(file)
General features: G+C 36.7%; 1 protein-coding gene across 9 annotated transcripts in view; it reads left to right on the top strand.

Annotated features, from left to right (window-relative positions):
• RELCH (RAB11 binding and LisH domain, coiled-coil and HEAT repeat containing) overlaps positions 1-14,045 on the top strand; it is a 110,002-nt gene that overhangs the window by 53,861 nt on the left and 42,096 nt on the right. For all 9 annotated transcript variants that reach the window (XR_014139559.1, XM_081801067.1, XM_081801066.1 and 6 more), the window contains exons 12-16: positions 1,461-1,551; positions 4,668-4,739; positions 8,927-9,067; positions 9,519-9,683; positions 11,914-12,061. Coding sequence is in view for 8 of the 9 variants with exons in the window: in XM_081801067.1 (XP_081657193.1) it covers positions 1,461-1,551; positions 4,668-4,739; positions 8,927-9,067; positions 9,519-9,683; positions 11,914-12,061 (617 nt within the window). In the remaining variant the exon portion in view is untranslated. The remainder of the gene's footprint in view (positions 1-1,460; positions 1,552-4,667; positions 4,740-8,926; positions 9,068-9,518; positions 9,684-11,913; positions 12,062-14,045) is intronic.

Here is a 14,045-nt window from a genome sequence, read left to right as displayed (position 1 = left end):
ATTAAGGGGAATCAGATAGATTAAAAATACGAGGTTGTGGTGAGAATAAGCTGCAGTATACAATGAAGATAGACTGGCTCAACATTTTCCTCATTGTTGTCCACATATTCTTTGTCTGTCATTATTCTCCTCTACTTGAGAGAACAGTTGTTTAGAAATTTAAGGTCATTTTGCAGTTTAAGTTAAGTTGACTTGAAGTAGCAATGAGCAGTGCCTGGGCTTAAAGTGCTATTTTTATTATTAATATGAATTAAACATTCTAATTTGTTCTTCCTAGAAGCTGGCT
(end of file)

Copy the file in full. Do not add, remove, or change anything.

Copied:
General features: G+C 36.7%; 1 protein-coding gene across 9 annotated transcripts in view; it reads left to right on the top strand.

Annotated features, from left to right (window-relative positions):
• RELCH (RAB11 binding and LisH domain, coiled-coil and HEAT repeat containing) overlaps positions 1-14,045 on the top strand; it is a 110,002-nt gene that overhangs the window by 53,861 nt on the left and 42,096 nt on the right. For all 9 annotated transcript variants that reach the window (XR_014139559.1, XM_081801067.1, XM_081801066.1 and 6 more), the window contains exons 12-16: positions 1,461-1,551; positions 4,668-4,739; positions 8,927-9,067; positions 9,519-9,683; positions 11,914-12,061. Coding sequence is in view for 8 of the 9 variants with exons in the window: in XM_081801067.1 (XP_081657193.1) it covers positions 1,461-1,551; positions 4,668-4,739; positions 8,927-9,067; positions 9,519-9,683; positions 11,914-12,061 (617 nt within the window). In the remaining variant the exon portion in view is untranslated. The remainder of the gene's footprint in view (positions 1-1,460; positions 1,552-4,667; positions 4,740-8,926; positions 9,068-9,518; positions 9,684-11,913; positions 12,062-14,045) is intronic.

Here is a 14,045-nt window from a genome sequence, read left to right as displayed (position 1 = left end):
ATTAAGGGGAATCAGATAGATTAAAAATACGAGGTTGTGGTGAGAATAAGCTGCAGTATACAATGAAGATAGACTGGCTCAACATTTTCCTCATTGTTGTCCACATATTCTTTGTCTGTCATTATTCTCCTCTACTTGAGAGAACAGTTGTTTAGAAATTTAAGGTCATTTTGCAGTTTAAGTTAAGTTGACTTGAAGTAGCAATGAGCAGTGCCTGGGCTTAAAGTGCTATTTTTATTATTAATATGAATTAAACATTCTAATTTGTTCTTCCTAGAAGCTGGCT